Remote Tools and Tips in These Remote Times

German Velasco

With a lot more people working remotely these days, I figured it would be good to share a few tools and tips for collaborating remotely.

Remote pair-programming

As developers and designers, it’s hard to explain how powerful it can be to sit next to someone and look at the same screen. These are my top two recommendations for remote pair-programming:

  • Tuple has been a great tool to have over the last few months. It’s made remote pairing enjoyable again. It’s only limitation is that it’s mac-only.
  • Some of us have been testing USE Together (or USE Engine), and it’s been great. A big benefit is that it’s not mac-only, so I’ve been able to pair with Linux friends.

Remote meetings

At thoughtbot we use google’s G suite, so I tend to default to google hangouts/meet. But I have used Zoom with many clients, and I really like it. In particular, I like that I can mute myself by default and “push to talk” (hold the space bar to temporarily unmute myself). I also prefer Zoom’s screen layouts because I think they show all participants more clearly. So if given a choice, I might go with Zoom.

Meeting tips

  • Encourage everyone to mute by default. Unmute when you talk. This avoids background noise and respects others when they are speaking.
  • Encourage “pop-corn style” standups: after finishing their standup, the person who just went calls out who should go next. This avoids waiting while everyone wonders who’s going next.
  • Look at your camera, not at your screen. This is particularly important if you have more than one monitor. Looking at your camera helps others feel like you’re actually paying attention to them.
  • I haven’t tried this yet (though I tried something similar), but I think it could be very beneficial to avoid difficulties with interruptions and to give everyone in the meeting a fair chance to speak — follow these rules from Infinite Red’s hand queue system:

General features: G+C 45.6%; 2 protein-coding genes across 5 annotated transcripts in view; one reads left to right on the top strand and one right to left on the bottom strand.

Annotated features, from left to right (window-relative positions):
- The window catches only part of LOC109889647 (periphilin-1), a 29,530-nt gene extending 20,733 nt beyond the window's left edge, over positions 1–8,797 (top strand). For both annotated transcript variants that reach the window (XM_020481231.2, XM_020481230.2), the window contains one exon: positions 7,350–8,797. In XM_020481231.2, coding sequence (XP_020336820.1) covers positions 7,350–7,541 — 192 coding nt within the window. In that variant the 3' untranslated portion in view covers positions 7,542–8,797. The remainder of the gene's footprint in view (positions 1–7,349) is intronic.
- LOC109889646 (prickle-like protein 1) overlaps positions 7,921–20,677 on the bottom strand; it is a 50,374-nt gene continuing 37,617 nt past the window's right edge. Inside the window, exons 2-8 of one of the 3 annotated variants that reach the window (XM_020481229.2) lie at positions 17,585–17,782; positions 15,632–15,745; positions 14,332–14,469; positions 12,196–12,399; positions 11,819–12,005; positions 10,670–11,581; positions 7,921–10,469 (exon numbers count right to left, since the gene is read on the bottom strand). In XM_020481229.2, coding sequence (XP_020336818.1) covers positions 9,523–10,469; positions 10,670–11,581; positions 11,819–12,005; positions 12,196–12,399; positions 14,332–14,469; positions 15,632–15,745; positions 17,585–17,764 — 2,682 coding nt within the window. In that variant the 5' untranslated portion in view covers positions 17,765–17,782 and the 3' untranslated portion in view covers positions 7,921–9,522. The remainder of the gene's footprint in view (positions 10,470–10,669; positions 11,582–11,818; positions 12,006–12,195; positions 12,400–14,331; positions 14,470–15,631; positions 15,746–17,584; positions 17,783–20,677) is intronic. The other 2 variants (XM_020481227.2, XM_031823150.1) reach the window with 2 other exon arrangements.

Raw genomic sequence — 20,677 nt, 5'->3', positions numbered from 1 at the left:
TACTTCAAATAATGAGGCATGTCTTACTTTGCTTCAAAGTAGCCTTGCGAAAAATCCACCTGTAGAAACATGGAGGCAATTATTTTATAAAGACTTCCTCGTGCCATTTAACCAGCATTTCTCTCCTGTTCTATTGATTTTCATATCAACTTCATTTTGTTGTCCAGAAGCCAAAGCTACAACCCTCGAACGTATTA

• If nobody is talking, you’re free to talk
  • If someone is talking, raise one finger to indicate you want to go next ☝️
  • If someone else has their finger raised already, raise two fingers (and so on) ✌️
  • If you need to “interject” something really quickly (no more than a couple seconds), then raise your hand in the shape of an “O” 👌

And just because the meetings are remote, it doesn’t mean we can’t follow regular meeting guidelines.

Remote whiteboard(ish)

  • If you need a serious whiteboard, there are powerful solutions like Miro, but…
  • If you only need a lightweight whiteboard, I’ve used Google’s Jamboard successfully (part of Google Drive). If you have no idea what that is, that’s no surprise — Google hides it pretty well. In Drive, go to “New” > “More” > “Google Jamboard”:

screenshot of steps to open google jamboard

Here’s some artwork from something my colleague, Wil, and I worked on recently:

screenshot of some work in a google jamboard

Remote retrospectives

For remote retrospectives, I find it easiest to have a shared document that everyone can edit (e.g. google doc), but the facilitator still presents their screen. This way, attendees can correct sentences if desired, but they can also choose to just focus on the document being presented.

sample retro document

What next?

Those are just some tools and tips for remote work. Remember to take care of yourself as well. Healthy food, fresh air, walks, seeing other people — those are all good things that you shouldn’t forgo.